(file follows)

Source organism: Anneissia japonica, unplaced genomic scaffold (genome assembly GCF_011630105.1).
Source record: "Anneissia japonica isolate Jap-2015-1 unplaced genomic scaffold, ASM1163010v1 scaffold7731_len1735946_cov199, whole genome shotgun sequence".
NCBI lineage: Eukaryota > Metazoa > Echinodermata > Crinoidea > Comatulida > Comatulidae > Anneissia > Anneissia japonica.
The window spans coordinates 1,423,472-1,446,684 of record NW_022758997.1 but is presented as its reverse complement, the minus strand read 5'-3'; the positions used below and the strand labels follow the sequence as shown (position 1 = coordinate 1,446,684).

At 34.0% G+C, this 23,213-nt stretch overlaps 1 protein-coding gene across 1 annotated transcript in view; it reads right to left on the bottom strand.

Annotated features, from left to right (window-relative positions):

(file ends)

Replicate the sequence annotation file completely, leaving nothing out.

Source organism: Anneissia japonica, unplaced genomic scaffold (genome assembly GCF_011630105.1).
Source record: "Anneissia japonica isolate Jap-2015-1 unplaced genomic scaffold, ASM1163010v1 scaffold7731_len1735946_cov199, whole genome shotgun sequence".
NCBI lineage: Eukaryota > Metazoa > Echinodermata > Crinoidea > Comatulida > Comatulidae > Anneissia > Anneissia japonica.
The window spans coordinates 1,423,472-1,446,684 of record NW_022758997.1 but is presented as its reverse complement, the minus strand read 5'-3'; the positions used below and the strand labels follow the sequence as shown (position 1 = coordinate 1,446,684).

At 34.0% G+C, this 23,213-nt stretch overlaps 1 protein-coding gene across 1 annotated transcript in view; it reads right to left on the bottom strand.

Annotated features, from left to right (window-relative positions):